Law enforcement officers often have to walk a fine line between respecting an individual’s civil rights and protecting society as a whole. While there are certainly situations in which law enforcement officers must follow their own best judgment, in most scenarios, there is a clear-cut policy in place.
Best practices for law enforcement minimize the intrusion on the rights of the average citizen while ensuring that law enforcement can perform their job adequately. For example, courts in many states have repeatedly ruled that profiling drivers based on age, race or other factors in order to conduct a traffic stop is not legal. It represents a violation of that individual’s basic liberties.
However, roadblocks that detain large numbers of individuals, most of whom are innocent of any offense, are constitutional and legal. Knowing the difference between a legal and an illegal traffic stop can help you determine the best possible strategy for a defense if you’re facing impaired driving charges.
Police officers need a valid reason to stop your vehicle
With the exception of sobriety checkpoints or roadblocks, which indiscriminately stop all vehicles, law enforcement officers typically need to have a reasonable suspicion before they pull an individual over for any purpose. Reasons for a stop can be due to driving issues or even because the vehicle looks similar to one associated with a recent crime.
Whether someone fails to use their blinkers, exceeds the speed limit or makes an illegal u-turn, minor driving infractions are often grounds for traffic stops that can later result in arrests for issues like drunk driving. The same is true for traffic stops related to a vehicle or driver that matches the description released in conjunction with a recent crime.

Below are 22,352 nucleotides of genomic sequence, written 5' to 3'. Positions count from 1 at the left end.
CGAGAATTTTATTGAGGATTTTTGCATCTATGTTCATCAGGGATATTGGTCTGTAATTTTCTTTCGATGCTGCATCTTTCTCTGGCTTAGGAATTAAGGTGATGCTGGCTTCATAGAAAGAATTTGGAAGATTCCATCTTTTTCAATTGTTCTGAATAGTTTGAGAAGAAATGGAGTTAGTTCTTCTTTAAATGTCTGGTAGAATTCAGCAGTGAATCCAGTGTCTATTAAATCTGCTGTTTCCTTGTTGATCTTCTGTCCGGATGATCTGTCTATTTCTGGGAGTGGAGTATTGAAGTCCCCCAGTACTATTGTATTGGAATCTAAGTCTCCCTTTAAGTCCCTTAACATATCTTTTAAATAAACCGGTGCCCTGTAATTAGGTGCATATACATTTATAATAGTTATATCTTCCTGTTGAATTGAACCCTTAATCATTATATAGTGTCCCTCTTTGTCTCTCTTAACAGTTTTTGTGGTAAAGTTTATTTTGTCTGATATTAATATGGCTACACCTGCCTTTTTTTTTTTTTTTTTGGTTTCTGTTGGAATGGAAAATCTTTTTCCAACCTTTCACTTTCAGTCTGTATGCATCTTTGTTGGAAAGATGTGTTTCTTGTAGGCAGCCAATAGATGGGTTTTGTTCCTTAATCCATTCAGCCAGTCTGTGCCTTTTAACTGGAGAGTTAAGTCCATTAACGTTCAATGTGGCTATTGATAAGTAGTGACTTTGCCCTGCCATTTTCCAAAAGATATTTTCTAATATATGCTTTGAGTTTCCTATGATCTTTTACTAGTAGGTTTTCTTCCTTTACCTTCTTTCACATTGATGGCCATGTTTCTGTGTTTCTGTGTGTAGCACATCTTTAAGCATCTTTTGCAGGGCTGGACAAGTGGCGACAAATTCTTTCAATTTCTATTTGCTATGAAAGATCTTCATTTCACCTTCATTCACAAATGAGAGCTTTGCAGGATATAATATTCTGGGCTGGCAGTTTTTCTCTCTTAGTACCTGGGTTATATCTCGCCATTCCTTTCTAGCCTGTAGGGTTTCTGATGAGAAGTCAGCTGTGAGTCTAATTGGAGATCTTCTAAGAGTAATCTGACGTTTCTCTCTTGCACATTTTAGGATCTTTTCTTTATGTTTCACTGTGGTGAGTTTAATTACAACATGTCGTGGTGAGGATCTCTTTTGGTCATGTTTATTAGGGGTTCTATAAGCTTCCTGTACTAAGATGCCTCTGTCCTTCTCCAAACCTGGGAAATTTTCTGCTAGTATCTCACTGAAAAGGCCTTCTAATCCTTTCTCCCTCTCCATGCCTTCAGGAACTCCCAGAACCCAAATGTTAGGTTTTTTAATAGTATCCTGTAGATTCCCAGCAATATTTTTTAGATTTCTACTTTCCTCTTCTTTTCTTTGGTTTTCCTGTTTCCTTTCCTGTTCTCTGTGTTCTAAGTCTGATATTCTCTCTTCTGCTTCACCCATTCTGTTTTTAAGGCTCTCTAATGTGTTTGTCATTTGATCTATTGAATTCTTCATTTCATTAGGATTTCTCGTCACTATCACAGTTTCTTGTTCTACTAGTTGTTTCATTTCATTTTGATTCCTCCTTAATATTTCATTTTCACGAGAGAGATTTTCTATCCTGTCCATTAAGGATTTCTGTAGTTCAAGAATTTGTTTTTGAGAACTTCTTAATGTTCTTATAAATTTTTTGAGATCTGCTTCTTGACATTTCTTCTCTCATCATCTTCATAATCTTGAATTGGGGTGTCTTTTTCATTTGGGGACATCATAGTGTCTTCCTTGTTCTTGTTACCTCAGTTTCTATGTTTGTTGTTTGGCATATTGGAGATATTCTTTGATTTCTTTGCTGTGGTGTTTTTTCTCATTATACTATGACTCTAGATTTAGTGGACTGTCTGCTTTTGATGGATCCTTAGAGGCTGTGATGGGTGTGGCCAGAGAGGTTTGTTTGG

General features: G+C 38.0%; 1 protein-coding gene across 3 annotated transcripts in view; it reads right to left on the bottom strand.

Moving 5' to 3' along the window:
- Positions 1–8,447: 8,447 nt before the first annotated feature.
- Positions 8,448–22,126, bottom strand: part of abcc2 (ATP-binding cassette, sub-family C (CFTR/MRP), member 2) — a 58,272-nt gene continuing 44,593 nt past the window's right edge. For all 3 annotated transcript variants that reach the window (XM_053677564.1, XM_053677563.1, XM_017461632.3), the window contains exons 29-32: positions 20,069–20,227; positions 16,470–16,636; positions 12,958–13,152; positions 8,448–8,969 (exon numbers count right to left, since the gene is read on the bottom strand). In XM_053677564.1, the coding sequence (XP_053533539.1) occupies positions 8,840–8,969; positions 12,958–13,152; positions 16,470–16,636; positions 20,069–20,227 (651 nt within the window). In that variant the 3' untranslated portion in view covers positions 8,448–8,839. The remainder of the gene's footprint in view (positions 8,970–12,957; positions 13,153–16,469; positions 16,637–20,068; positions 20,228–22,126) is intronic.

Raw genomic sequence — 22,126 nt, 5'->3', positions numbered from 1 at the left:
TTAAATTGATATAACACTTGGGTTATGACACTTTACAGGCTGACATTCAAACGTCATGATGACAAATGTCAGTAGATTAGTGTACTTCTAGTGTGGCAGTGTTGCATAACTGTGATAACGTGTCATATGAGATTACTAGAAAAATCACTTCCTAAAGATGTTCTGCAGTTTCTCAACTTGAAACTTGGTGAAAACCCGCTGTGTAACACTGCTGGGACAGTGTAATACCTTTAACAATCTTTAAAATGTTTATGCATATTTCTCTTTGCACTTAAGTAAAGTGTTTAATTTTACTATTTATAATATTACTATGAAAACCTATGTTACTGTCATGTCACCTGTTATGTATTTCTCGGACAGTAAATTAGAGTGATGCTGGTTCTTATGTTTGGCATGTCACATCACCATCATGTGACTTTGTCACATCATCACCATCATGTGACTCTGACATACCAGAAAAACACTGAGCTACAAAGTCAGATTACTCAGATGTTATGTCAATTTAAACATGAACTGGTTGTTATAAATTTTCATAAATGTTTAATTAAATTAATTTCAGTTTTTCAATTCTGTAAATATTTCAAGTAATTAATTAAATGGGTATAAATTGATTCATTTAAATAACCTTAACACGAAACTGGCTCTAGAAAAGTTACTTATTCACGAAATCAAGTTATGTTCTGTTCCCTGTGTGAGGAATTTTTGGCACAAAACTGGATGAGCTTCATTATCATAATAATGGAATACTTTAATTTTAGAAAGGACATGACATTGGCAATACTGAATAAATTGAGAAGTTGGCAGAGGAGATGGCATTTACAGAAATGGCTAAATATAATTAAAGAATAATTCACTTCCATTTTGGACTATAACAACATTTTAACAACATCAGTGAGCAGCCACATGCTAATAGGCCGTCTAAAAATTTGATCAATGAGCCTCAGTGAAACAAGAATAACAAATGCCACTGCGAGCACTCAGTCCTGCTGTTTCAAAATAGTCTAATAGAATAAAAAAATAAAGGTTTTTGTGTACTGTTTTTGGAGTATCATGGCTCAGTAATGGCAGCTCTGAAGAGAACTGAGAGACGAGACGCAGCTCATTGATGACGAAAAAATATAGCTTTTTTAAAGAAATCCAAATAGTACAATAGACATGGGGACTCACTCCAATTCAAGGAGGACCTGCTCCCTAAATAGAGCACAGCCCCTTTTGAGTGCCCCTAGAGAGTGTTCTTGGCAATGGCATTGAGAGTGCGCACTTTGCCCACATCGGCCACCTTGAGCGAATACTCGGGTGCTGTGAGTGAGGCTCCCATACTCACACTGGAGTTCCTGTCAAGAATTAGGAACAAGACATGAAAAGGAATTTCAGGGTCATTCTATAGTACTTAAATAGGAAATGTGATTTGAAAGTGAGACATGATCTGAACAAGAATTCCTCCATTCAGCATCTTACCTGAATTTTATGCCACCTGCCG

Even though the officer did not pull someone over with the initial suspicion of impaired driving, evidence gathered during the traffic stop may have made impairment obvious to the officers, which then provides them with legal grounds for an arrest.
Always find out the reason for your traffic stop
As soon as an officer pulls you over, you should always ask for the purpose of the stop. Officer should have a clear and simple reason, whether it is a damaged tail light or a driving infraction. If they cannot provide you with such a reason, you may very well be the victim of profiling or indiscriminate traffic stops.
Indiana is one of many states that engages in roadblocks and sobriety checkpoints, a practice upheld by the state constitution. However, even stops that occur as part of a checkpoint could still violate your rights.
Questioning the validity of the stop can help you defeat a charge
Even if officers later determined that you were violating the law in some manner, possibly by driving while under the influence, you can still avoid conviction in circumstances where the initial stop was a clear violation of your civil rights.
Whether the officer engaged in racial profiling or other questionable tactics, you should absolutely discuss your concerns about the circumstances of your stop and arrest with an experienced defense attorney.